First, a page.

As the chief scientist of Long Term Ecological Research on the Antarctic Peninsula, Hugh made an effort to bring the group together socially. This was admirable, because there were 23 scientists from 5 different institutions, plus the ship’s crew and it would be easy for the group to become fragmented. Hugh made sure that we all got drinks together in Punta Arenas before we left, and he participated in the New Year’s celebration on the ship. Although I wasn’t on the research cruise, I heard that he made sure that everyone had the opportunity to set foot on the Antarctic continent when they made a stop there. Hugh is serious about Antarctic traditions, and halfway through our time he threatened not to take Amanda home when he heard that she hadn’t yet taken the polar plunge (luckily she did, on the morning that we left). And Hugh has his lips sealed about the procedures of the ceremony that took place on the cruise when they crossed the Antarctic Circle. I suspect that he may play the role of “King Neptune” himself!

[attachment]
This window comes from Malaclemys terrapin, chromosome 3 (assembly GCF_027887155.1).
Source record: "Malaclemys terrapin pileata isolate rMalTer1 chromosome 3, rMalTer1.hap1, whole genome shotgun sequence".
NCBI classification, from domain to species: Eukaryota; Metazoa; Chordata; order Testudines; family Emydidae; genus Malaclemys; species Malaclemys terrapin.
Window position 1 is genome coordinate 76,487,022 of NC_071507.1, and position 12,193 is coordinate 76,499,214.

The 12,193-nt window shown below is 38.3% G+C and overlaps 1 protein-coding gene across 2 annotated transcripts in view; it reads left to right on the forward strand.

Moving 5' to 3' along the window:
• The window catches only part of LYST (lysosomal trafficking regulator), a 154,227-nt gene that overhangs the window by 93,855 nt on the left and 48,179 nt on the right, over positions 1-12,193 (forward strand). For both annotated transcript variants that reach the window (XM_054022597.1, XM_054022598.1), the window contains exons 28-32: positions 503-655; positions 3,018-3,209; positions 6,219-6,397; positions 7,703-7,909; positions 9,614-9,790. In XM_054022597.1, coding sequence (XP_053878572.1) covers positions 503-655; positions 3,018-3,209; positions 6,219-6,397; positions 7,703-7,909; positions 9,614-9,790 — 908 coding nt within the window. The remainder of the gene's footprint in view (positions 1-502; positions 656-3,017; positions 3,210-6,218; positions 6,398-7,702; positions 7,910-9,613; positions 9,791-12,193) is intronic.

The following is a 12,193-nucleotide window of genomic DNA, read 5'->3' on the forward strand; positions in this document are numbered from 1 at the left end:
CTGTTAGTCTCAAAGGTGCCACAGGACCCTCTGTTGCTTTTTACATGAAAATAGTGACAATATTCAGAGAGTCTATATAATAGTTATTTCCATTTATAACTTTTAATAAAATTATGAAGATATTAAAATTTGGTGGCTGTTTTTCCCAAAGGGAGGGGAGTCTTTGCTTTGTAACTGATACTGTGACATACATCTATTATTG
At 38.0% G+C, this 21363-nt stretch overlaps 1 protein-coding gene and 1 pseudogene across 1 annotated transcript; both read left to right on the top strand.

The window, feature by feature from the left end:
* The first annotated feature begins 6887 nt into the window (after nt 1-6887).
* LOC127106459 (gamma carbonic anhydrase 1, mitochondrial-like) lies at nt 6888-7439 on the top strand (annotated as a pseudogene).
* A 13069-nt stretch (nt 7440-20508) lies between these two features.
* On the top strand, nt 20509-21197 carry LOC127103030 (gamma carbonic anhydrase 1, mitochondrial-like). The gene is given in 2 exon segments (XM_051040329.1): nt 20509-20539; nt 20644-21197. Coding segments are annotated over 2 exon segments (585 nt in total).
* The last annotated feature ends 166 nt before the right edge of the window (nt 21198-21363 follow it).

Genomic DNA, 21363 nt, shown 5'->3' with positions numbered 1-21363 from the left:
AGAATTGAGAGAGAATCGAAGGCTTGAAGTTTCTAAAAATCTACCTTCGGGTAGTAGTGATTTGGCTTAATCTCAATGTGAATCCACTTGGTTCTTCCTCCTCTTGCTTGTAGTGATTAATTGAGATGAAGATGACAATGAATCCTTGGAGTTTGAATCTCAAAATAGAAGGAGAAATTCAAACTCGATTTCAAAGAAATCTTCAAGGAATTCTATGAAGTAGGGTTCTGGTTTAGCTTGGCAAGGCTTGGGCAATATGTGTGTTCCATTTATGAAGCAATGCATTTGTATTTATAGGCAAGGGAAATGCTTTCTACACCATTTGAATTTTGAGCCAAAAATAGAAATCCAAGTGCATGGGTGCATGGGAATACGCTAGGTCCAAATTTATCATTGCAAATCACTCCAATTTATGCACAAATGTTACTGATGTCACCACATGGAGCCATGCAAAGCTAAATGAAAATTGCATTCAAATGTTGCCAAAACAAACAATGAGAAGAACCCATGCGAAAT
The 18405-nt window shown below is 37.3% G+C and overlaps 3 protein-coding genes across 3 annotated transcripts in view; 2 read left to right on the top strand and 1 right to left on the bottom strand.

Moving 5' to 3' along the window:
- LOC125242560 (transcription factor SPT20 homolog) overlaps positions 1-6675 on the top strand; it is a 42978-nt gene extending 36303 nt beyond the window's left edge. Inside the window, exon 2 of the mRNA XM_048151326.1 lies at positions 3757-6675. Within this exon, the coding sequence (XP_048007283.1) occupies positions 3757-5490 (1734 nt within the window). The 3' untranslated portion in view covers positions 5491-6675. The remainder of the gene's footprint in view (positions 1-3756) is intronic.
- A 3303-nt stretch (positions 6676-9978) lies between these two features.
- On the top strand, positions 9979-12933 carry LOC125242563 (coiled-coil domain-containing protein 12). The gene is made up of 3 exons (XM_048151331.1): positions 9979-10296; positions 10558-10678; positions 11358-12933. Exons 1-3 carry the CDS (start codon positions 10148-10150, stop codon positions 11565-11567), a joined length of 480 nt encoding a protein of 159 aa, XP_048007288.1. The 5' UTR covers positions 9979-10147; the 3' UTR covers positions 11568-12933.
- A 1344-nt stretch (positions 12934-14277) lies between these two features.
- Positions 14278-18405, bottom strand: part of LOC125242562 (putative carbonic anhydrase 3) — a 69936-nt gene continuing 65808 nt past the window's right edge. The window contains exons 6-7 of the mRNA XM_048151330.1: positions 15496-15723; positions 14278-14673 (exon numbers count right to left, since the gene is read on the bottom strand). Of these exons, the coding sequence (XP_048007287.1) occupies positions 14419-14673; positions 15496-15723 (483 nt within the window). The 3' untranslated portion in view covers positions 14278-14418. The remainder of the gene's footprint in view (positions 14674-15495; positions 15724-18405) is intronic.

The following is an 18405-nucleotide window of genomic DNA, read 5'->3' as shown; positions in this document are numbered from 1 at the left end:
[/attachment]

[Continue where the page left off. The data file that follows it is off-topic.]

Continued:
But my favorite aspect of Hugh is his excitement about Antarctica. On the passage from Chile, I could feel his energy increasing with each mile that we traveled further south. He became more talkative and animated, reminding me of descriptions of explorers who seemed to only “be themselves” when inside a polar circle. Some of the graduate students appeared to be somewhat jaded even in their second field season, but I think that Hugh will always be looking forward to the next time he is in Antarctica.

Friday, February 12, 2010

Science, science and more science

Although I study organisms that are too small to see with the naked eye, you may be interested in the other research currently going on at Palmer station. The groups on station shift throughout the season, I can only give you a snapshot of who was at Palmer during the six weeks that I spent there.